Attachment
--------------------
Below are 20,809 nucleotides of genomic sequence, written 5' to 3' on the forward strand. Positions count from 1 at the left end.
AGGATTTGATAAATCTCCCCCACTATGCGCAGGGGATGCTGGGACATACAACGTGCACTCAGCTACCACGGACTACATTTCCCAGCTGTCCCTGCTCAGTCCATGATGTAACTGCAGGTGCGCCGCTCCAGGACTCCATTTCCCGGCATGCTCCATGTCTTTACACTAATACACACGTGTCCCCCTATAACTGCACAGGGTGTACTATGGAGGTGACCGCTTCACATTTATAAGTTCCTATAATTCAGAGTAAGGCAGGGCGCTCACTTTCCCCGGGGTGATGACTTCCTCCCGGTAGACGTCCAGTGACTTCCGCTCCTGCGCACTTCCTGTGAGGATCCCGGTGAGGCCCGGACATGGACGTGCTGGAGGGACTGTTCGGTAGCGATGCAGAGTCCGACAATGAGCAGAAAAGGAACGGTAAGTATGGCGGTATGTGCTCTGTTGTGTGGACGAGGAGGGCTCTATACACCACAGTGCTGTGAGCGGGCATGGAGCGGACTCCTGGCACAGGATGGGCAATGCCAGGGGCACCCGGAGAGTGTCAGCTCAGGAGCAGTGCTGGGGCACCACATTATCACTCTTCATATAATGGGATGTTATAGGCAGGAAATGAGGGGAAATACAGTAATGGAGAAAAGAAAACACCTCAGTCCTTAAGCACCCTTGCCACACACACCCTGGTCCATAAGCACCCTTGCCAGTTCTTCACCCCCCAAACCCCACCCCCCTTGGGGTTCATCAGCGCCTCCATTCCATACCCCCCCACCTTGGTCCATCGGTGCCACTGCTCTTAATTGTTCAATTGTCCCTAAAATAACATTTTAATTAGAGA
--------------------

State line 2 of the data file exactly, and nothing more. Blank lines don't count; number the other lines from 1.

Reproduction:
AGGATTTGATAAATCTCCCCCACTATGCGCAGGGGATGCTGGGACATACAACGTGCACTCAGCTACCACGGACTACATTTCCCAGCTGTCCCTGCTCAGTCCATGATGTAACTGCAGGTGCGCCGCTCCAGGACTCCATTTCCCGGCATGCTCCATGTCTTTACACTAATACACACGTGTCCCCCTATAACTGCACAGGGTGTACTATGGAGGTGACCGCTTCACATTTATAAGTTCCTATAATTCAGAGTAAGGCAGGGCGCTCACTTTCCCCGGGGTGATGACTTCCTCCCGGTAGACGTCCAGTGACTTCCGCTCCTGCGCACTTCCTGTGAGGATCCCGGTGAGGCCCGGACATGGACGTGCTGGAGGGACTGTTCGGTAGCGATGCAGAGTCCGACAATGAGCAGAAAAGGAACGGTAAGTATGGCGGTATGTGCTCTGTTGTGTGGACGAGGAGGGCTCTATACACCACAGTGCTGTGAGCGGGCATGGAGCGGACTCCTGGCACAGGATGGGCAATGCCAGGGGCACCCGGAGAGTGTCAGCTCAGGAGCAGTGCTGGGGCACCACATTATCACTCTTCATATAATGGGATGTTATAGGCAGGAAATGAGGGGAAATACAGTAATGGAGAAAAGAAAACACCTCAGTCCTTAAGCACCCTTGCCACACACACCCTGGTCCATAAGCACCCTTGCCAGTTCTTCACCCCCCAAACCCCACCCCCCTTGGGGTTCATCAGCGCCTCCATTCCATACCCCCCCACCTTGGTCCATCGGTGCCACTGCTCTTAATTGTTCAATTGTCCCTAAAATAACATTTTAATTAGAGA